"Aye, no doubt; but that is what a governess will prevent, and if I had known your mother, I should have advised her most strenuously
to engage one. I always say that nothing is to be done in education without steady and regular instruction, and nobody but a governess can give it. It is wonderful how many families I have been the means of supplying in that way. I am always glad to get a young person well placed out. Four nieces of Mrs. Jenkinson are most delightfully situated through my means; and it was but the other day that I recommended another young person, who was merely accidentally
mentioned to me, and the family are quite delighted with her. Mrs. Collins, did I tell you of Lady Metcalfe's calling yesterday to thank me? She finds Miss Pope a treasure. "Lady Catherine," said she, "you have given me a treasure." Are any of your younger sisters out, Miss Bennet?"
"Yes, Ma'am, all."
"All! -- What, all five out at once? Very odd! -- And you only the second. -- The younger ones out before the elder are married! -- Your younger sisters must be very young?"
"Yes, my youngest is not sixteen. Perhaps she is full young to be much in company. But really, Ma'am, I think it would be very hard upon younger sisters, that they should not have their share of society and amusement because the elder may not have the means or inclination
to marry early. -- The last born has as good a right to the pleasures of youth, as the first. And to be kept back on such a motive! -- I think it would not be very likely to promote
sisterly affection or delicacy of mind."
"Upon my word," said her ladyship, "you give your opinion very decidedly for so young a person. -- Pray, what is your age?"
"With three younger sisters grown up," replied Elizabeth smiling, "your Ladyship can hardly expect me to own it."
Lady Catherine seemed quite astonished at not receiving a direct answer; and Elizabeth suspected herself to be the first creature who had ever dared to trifle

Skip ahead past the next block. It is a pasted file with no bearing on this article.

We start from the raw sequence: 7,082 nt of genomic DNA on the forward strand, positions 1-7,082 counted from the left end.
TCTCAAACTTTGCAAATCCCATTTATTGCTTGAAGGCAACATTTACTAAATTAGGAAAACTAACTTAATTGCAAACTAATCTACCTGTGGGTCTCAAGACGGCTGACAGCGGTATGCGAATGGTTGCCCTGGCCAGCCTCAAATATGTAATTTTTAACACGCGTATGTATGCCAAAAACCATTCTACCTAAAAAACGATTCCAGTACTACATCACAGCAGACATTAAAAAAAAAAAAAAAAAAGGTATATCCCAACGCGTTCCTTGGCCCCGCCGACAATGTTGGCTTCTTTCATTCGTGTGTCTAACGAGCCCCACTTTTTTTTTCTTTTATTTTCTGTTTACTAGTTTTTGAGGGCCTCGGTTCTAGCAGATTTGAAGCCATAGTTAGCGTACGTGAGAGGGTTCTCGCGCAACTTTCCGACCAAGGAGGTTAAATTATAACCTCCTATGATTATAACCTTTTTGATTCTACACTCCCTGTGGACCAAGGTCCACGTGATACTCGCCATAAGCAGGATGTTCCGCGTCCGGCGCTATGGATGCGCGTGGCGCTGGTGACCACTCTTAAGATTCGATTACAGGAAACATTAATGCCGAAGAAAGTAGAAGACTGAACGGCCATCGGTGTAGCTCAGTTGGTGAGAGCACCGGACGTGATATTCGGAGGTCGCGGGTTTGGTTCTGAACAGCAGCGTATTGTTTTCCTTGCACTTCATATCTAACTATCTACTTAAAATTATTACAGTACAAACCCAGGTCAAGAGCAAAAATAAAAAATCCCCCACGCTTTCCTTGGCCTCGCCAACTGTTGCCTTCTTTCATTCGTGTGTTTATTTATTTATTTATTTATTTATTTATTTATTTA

with so much dignified
"You cannot be more than twenty, I am sure, -- therefore you need not conceal your age."
"I am not one and twenty."
When the gentlemen had joined them, and tea was over, the card tables were placed. Lady Catherine, Sir William, and Mr. and Mrs. Collins sat down to quadrille
; and as Miss De Bourgh chose to play at cassino
, the two girls had the honour of assisting Mrs. Jenkinson to make up her party. Their table was superlatively stupid. Scarcely a syllable was uttered that did not relate to the game, except when Mrs. Jenkinson expressed her fears of Miss De Bourgh's being too hot or too cold, or having too much or too little light. A great deal more passed at the other table, Lady Catherine was generally speaking -- stating the mistakes of the three others, or relating some anecdote
of herself. Mr. Collins was employed in agreeing to every thing her Ladyship said, thanking her for every fish he won, and apologising if he thought he won too many. Sir William did not say much. He was storing his memory with anecdotes and noble names.
When Lady Catherine and her daughter had played as long as they chose, the tables were broke up, the carriage was offered to Mrs. Collins, gratefully accepted, and immediately ordered. The party then gathered round the fire to hear Lady Catherine determine what weather they were to have on the morrow
. From these instructions they were summoned by the arrival of the coach, and with many speeches of thankfulness on Mr. Collins's side, and as many bows on Sir William's, they departed. As soon as they had driven from the door, Elizabeth was called on by her cousin to give her opinion of all that she had seen at Rosings, which, for Charlotte's sake, she made more favourable than it really was. But her commendation, though costing her some trouble, could by no means satisfy Mr. Collins, and he was very soon obliged to take her ladyship's praise into his own hands.